Thursday, May 22, 2014

Why I Miss Being a Born-Again Christian

I read a great article last night: “Why I Miss Being a Born-Again Christian.”

It’s a good read, short and interesting. After having studied the Bible from a secular standpoint at Yale the author, Melissa Misener, became agnostic. Yet much of what she wrote resonates with me, especially this morning as I was reading in the syrupy sentimentality of the Gospel of Luke:

“People were also bringing their children to Jesus to have him touch them. When the disciples saw this, they rebuked them. But Jesus called the children to him and said, ‘Let the little children come to me and do not hinder them, for the kingdom of God belongs to such as these. I tell you the truth, anybody who will not receive the kingdom of God like a little child will never enter it.” (Luke 18:15-17)

Blech. Verses like this superimposed over pictures of a white, blue-eyed Jesus dressed in shining white robes make me cynical. The deeper meaning in it—that we as adults ought to have childlike faith—seems either impossible or willfully stupid. How can anyone have faith in the Bible like a child after hearing the messy process of Nicea or Nicea’s modern grandchild of church politics today? Misener writes that she can no longer see God as anything but an opiate for the masses, a fantasy to comfort cowards from the cold reality of life (a comfort she herself admits to missing).

I agree: the baby Christianity that Misener and I both feel nostalgia for is easily crucified by an examination of the Bible’s ever-so-human origins. The difference between us is what others would call childishness: I, as a college-educated masters candidate, continue to insist that the world is full of magic. Don’t worry: I see the impossibility of it all. That an all-knowing being, full of both mercy and justice, created the world and everything in it and then wrote a book about it—it reeks of every kind of willful childish ignorance.

Christians are like the child that crosses his arms and pouts, “It’s not fair.” Agnostics are the parents that shrug, exasperated. “Life isn’t fair. Get over it.”

My nephew.

True, it’s childish to believe in justice, in mysteries like the Bible actually being—somehow, impossibly—true. My insistence that God created the universe and orchestrates a divine dance of redemption probably owes more to my love of fantasy novels than anything holier.

But I love the unsolvable mystery of the universe, the impossibilities that still happen every day. “The unknown” isn’t just a phrase from Star Trek; there are pockets of unknown all around us, especially on a philosophical scale. While my brain pulls me toward organized and systematic examination of the parameters of our human existence—science rocks and logic can heal—I love that there still is so much we don’t know and might never. And I suppose that’s childish.


  1. Thanks for this, Elaine. I really liked the Buzzfeed article and this post.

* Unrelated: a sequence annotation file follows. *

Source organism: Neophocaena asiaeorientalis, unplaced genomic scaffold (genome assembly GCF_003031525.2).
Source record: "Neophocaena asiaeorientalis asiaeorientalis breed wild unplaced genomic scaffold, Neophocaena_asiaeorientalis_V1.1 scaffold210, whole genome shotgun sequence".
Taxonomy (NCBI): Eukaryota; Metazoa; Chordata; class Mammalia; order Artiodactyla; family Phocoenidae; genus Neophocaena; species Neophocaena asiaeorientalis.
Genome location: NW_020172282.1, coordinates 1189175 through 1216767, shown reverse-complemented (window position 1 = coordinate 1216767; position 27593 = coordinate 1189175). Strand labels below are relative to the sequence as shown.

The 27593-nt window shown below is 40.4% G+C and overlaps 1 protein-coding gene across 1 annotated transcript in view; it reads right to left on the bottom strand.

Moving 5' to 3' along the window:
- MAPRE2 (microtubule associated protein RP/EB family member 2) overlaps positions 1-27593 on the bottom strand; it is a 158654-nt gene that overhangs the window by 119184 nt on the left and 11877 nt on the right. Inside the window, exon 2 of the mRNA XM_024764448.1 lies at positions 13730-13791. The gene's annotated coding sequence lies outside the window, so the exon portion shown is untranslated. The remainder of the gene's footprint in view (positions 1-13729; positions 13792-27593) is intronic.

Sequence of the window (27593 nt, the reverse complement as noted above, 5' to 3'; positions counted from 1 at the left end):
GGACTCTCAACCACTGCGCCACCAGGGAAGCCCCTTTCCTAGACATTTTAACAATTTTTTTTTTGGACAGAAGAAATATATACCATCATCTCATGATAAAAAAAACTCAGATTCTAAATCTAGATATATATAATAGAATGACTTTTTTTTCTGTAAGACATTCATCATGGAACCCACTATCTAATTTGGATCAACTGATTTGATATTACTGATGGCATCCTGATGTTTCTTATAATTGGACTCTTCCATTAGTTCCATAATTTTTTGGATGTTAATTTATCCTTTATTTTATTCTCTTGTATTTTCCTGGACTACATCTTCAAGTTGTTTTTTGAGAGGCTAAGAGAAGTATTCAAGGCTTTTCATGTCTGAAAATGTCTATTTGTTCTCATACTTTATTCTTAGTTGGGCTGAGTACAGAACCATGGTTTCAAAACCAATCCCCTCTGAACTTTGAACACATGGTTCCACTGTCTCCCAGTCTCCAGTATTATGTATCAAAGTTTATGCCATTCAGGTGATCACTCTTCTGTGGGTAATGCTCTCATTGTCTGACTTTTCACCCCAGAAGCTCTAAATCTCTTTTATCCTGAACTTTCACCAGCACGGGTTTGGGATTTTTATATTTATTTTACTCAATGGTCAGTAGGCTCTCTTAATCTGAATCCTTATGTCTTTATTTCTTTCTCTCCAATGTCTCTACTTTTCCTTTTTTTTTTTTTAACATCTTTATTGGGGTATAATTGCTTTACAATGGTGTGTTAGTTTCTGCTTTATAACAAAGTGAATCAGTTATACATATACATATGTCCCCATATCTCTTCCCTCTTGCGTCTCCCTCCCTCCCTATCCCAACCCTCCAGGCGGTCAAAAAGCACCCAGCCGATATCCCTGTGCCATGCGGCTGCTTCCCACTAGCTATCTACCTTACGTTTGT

To me, there's something childish required about each possibility - faith, agnosticism, and atheism. So the "childishness" doesn't bother me much. The thing that gets me is the potential damage of teaching a super-literal interpretation of the Bible, because when kids find out, "Hey, this might not all be literal," then their recourse is often to leave the faith instead of just seeking out a better understanding of the Bible.

    1. Well said. My church growing up was close to that idea, and I think Calvin and the way people think saved me from some kind of crisis. Especially the literary side of things.

  2. Nice post Elaine.

    Griffin, do you think that that damage would be mitigated if folks were taught from the beginning that the Bible contains some ambiguities and non-literal sections? In other words, do you think people are leaving because of disillusionment, or because of the inherent scariness of the ambiguity?

    It occurs to me that the idea of childlike faith as uncritically accepting rather fails to recognize what children are actually like. Trust, certainly is characteristic of a child, but so is curiosity and an incessant need to ask "Why?" "Why? "Why?" "Why?"

    1. Nice question. I hope Griffin answers too, but my thought is it's disillusionment. Once people feel their whole foundation has been proven to be not as solid as they thought, they forget to check to see if some of it is solid. Like when you get the wrong answer in a math problem and then throw away your entire framework, but it turns out the framework was fine; you just slipped up on some arithmetic. I think teaching an element of literature (and how things can be true in ways that aren't literal) would really help youth groups.

    2. I think people should be taught from the start that there are nonliteral and difficult parts in the Bible. This would save kids a lot of worry and spiritual crises later on. One doesn't have to believe the Bible is entirely literal or perfectly inerrant to maintain that it's true, divinely-inspired, and authoritative on issues of faith and salvation.

      As I see it, people don't typically leave the faith because of a "scariness of ambiguity." I think it's disillusionment. But not a disillusionment with God or spirituality or even the Bible. The disillusionment is with this all-or-nothing approach to scripture.

      I wrote a post on my blog to elaborate, if you're interested.